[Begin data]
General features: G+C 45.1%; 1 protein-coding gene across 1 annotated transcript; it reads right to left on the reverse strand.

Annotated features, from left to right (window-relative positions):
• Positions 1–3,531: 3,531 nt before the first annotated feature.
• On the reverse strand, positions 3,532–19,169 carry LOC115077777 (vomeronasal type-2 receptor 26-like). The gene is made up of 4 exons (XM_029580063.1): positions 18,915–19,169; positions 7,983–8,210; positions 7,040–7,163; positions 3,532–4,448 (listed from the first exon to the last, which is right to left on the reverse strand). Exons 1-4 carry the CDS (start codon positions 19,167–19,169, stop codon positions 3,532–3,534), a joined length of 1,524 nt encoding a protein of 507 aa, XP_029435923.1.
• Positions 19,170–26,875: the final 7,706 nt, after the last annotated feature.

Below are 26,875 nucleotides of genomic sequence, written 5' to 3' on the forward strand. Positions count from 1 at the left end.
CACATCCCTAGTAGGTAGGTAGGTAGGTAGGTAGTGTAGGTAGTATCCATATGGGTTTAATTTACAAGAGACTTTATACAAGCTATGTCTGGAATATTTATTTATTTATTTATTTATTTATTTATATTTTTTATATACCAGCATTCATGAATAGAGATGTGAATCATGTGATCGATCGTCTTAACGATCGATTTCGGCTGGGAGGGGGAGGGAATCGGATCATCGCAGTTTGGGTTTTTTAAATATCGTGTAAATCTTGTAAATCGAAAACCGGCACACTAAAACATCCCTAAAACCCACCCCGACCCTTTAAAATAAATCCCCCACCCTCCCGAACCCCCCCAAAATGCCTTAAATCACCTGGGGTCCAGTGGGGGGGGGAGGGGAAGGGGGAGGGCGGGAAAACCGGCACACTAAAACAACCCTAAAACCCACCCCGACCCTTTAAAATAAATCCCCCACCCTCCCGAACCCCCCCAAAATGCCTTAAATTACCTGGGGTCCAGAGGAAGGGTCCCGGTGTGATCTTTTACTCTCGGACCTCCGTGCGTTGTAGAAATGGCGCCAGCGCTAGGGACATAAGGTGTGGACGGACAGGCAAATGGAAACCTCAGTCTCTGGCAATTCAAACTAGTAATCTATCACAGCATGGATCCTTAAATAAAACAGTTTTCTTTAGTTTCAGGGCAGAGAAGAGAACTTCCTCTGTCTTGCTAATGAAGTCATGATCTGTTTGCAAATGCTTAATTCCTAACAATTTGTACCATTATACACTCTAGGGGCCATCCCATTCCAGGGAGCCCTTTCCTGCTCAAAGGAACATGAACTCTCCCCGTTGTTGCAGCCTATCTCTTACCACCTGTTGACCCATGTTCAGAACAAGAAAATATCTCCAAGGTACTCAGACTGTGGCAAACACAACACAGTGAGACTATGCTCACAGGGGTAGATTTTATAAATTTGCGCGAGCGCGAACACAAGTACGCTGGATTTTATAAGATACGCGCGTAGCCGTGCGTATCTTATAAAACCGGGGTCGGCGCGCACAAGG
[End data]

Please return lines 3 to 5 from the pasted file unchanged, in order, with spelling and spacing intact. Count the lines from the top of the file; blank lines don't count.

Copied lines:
• Positions 1–3,531: 3,531 nt before the first annotated feature.
• On the reverse strand, positions 3,532–19,169 carry LOC115077777 (vomeronasal type-2 receptor 26-like). The gene is made up of 4 exons (XM_029580063.1): positions 18,915–19,169; positions 7,983–8,210; positions 7,040–7,163; positions 3,532–4,448 (listed from the first exon to the last, which is right to left on the reverse strand). Exons 1-4 carry the CDS (start codon positions 19,167–19,169, stop codon positions 3,532–3,534), a joined length of 1,524 nt encoding a protein of 507 aa, XP_029435923.1.
• Positions 19,170–26,875: the final 7,706 nt, after the last annotated feature.